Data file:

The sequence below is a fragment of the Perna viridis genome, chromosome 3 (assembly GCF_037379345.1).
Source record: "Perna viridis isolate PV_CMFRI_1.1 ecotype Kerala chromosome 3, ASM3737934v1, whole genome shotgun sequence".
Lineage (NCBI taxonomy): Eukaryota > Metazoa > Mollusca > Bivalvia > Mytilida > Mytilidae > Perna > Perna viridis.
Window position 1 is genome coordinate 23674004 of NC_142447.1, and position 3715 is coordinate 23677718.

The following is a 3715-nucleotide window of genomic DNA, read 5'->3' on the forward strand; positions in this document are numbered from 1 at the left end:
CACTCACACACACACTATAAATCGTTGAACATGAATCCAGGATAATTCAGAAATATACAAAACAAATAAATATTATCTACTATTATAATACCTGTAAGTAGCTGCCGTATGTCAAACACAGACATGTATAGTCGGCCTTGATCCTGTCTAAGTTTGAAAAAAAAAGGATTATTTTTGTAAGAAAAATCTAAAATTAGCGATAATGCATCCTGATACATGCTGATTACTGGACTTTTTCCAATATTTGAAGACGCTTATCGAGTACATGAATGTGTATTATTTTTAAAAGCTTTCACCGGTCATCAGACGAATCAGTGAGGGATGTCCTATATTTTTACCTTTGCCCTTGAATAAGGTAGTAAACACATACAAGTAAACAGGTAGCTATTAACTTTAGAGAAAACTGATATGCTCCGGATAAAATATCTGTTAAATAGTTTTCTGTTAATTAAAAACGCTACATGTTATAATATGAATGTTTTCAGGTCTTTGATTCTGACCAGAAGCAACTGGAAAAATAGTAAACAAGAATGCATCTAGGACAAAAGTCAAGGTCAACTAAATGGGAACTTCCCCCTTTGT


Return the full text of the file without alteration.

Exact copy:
The sequence below is a fragment of the Perna viridis genome, chromosome 3 (assembly GCF_037379345.1).
Source record: "Perna viridis isolate PV_CMFRI_1.1 ecotype Kerala chromosome 3, ASM3737934v1, whole genome shotgun sequence".
Lineage (NCBI taxonomy): Eukaryota > Metazoa > Mollusca > Bivalvia > Mytilida > Mytilidae > Perna > Perna viridis.
Window position 1 is genome coordinate 23674004 of NC_142447.1, and position 3715 is coordinate 23677718.

The following is a 3715-nucleotide window of genomic DNA, read 5'->3' on the forward strand; positions in this document are numbered from 1 at the left end:
CACTCACACACACACTATAAATCGTTGAACATGAATCCAGGATAATTCAGAAATATACAAAACAAATAAATATTATCTACTATTATAATACCTGTAAGTAGCTGCCGTATGTCAAACACAGACATGTATAGTCGGCCTTGATCCTGTCTAAGTTTGAAAAAAAAAGGATTATTTTTGTAAGAAAAATCTAAAATTAGCGATAATGCATCCTGATACATGCTGATTACTGGACTTTTTCCAATATTTGAAGACGCTTATCGAGTACATGAATGTGTATTATTTTTAAAAGCTTTCACCGGTCATCAGACGAATCAGTGAGGGATGTCCTATATTTTTACCTTTGCCCTTGAATAAGGTAGTAAACACATACAAGTAAACAGGTAGCTATTAACTTTAGAGAAAACTGATATGCTCCGGATAAAATATCTGTTAAATAGTTTTCTGTTAATTAAAAACGCTACATGTTATAATATGAATGTTTTCAGGTCTTTGATTCTGACCAGAAGCAACTGGAAAAATAGTAAACAAGAATGCATCTAGGACAAAAGTCAAGGTCAACTAAATGGGAACTTCCCCCTTTGT